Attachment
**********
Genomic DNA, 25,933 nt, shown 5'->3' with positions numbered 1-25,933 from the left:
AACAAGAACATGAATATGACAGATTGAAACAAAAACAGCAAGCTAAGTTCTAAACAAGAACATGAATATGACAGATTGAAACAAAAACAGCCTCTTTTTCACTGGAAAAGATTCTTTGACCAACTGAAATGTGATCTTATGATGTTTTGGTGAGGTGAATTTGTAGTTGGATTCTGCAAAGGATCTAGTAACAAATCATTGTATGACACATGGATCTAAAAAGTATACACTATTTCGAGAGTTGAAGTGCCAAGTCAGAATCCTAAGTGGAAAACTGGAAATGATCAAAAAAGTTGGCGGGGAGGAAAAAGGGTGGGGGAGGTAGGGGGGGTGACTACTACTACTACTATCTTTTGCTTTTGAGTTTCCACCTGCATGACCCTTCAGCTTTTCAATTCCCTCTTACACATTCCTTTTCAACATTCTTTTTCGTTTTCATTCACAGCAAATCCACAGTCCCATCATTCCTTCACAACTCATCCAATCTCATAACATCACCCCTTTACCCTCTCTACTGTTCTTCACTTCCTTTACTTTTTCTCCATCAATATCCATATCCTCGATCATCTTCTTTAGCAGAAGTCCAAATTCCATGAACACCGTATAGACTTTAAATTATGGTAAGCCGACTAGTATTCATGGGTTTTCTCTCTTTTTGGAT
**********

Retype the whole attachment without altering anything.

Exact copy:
Genomic DNA, 25,933 nt, shown 5'->3' with positions numbered 1-25,933 from the left:
AACAAGAACATGAATATGACAGATTGAAACAAAAACAGCAAGCTAAGTTCTAAACAAGAACATGAATATGACAGATTGAAACAAAAACAGCCTCTTTTTCACTGGAAAAGATTCTTTGACCAACTGAAATGTGATCTTATGATGTTTTGGTGAGGTGAATTTGTAGTTGGATTCTGCAAAGGATCTAGTAACAAATCATTGTATGACACATGGATCTAAAAAGTATACACTATTTCGAGAGTTGAAGTGCCAAGTCAGAATCCTAAGTGGAAAACTGGAAATGATCAAAAAAGTTGGCGGGGAGGAAAAAGGGTGGGGGAGGTAGGGGGGGTGACTACTACTACTACTATCTTTTGCTTTTGAGTTTCCACCTGCATGACCCTTCAGCTTTTCAATTCCCTCTTACACATTCCTTTTCAACATTCTTTTTCGTTTTCATTCACAGCAAATCCACAGTCCCATCATTCCTTCACAACTCATCCAATCTCATAACATCACCCCTTTACCCTCTCTACTGTTCTTCACTTCCTTTACTTTTTCTCCATCAATATCCATATCCTCGATCATCTTCTTTAGCAGAAGTCCAAATTCCATGAACACCGTATAGACTTTAAATTATGGTAAGCCGACTAGTATTCATGGGTTTTCTCTCTTTTTGGAT